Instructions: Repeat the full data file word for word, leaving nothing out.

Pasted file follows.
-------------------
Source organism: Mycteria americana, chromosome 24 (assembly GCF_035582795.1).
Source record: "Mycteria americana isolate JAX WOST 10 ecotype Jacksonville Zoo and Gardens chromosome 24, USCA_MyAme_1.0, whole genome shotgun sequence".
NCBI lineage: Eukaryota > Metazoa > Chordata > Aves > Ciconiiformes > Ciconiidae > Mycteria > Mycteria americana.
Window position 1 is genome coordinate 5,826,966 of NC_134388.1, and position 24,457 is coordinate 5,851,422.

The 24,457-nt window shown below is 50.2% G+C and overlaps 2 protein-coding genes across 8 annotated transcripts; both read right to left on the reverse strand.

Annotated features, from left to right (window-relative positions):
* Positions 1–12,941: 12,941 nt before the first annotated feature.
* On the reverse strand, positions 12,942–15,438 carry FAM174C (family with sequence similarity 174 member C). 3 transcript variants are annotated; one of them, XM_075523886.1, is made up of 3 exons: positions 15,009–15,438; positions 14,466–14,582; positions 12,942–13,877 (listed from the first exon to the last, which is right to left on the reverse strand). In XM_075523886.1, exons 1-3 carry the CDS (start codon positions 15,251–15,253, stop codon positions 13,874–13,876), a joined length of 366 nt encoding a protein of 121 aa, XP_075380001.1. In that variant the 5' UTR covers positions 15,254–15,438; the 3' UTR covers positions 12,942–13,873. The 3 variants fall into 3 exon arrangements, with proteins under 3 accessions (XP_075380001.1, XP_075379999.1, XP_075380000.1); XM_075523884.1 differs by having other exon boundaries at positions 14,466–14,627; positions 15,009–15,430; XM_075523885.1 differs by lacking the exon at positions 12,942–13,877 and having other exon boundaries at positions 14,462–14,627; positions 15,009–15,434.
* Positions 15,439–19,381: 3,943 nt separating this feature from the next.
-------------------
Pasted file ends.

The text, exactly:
Source organism: Mycteria americana, chromosome 24 (assembly GCF_035582795.1).
Source record: "Mycteria americana isolate JAX WOST 10 ecotype Jacksonville Zoo and Gardens chromosome 24, USCA_MyAme_1.0, whole genome shotgun sequence".
NCBI lineage: Eukaryota > Metazoa > Chordata > Aves > Ciconiiformes > Ciconiidae > Mycteria > Mycteria americana.
Window position 1 is genome coordinate 5,826,966 of NC_134388.1, and position 24,457 is coordinate 5,851,422.

The 24,457-nt window shown below is 50.2% G+C and overlaps 2 protein-coding genes across 8 annotated transcripts; both read right to left on the reverse strand.

Annotated features, from left to right (window-relative positions):
* Positions 1–12,941: 12,941 nt before the first annotated feature.
* On the reverse strand, positions 12,942–15,438 carry FAM174C (family with sequence similarity 174 member C). 3 transcript variants are annotated; one of them, XM_075523886.1, is made up of 3 exons: positions 15,009–15,438; positions 14,466–14,582; positions 12,942–13,877 (listed from the first exon to the last, which is right to left on the reverse strand). In XM_075523886.1, exons 1-3 carry the CDS (start codon positions 15,251–15,253, stop codon positions 13,874–13,876), a joined length of 366 nt encoding a protein of 121 aa, XP_075380001.1. In that variant the 5' UTR covers positions 15,254–15,438; the 3' UTR covers positions 12,942–13,873. The 3 variants fall into 3 exon arrangements, with proteins under 3 accessions (XP_075380001.1, XP_075379999.1, XP_075380000.1); XM_075523884.1 differs by having other exon boundaries at positions 14,466–14,627; positions 15,009–15,430; XM_075523885.1 differs by lacking the exon at positions 12,942–13,877 and having other exon boundaries at positions 14,462–14,627; positions 15,009–15,434.
* Positions 15,439–19,381: 3,943 nt separating this feature from the next.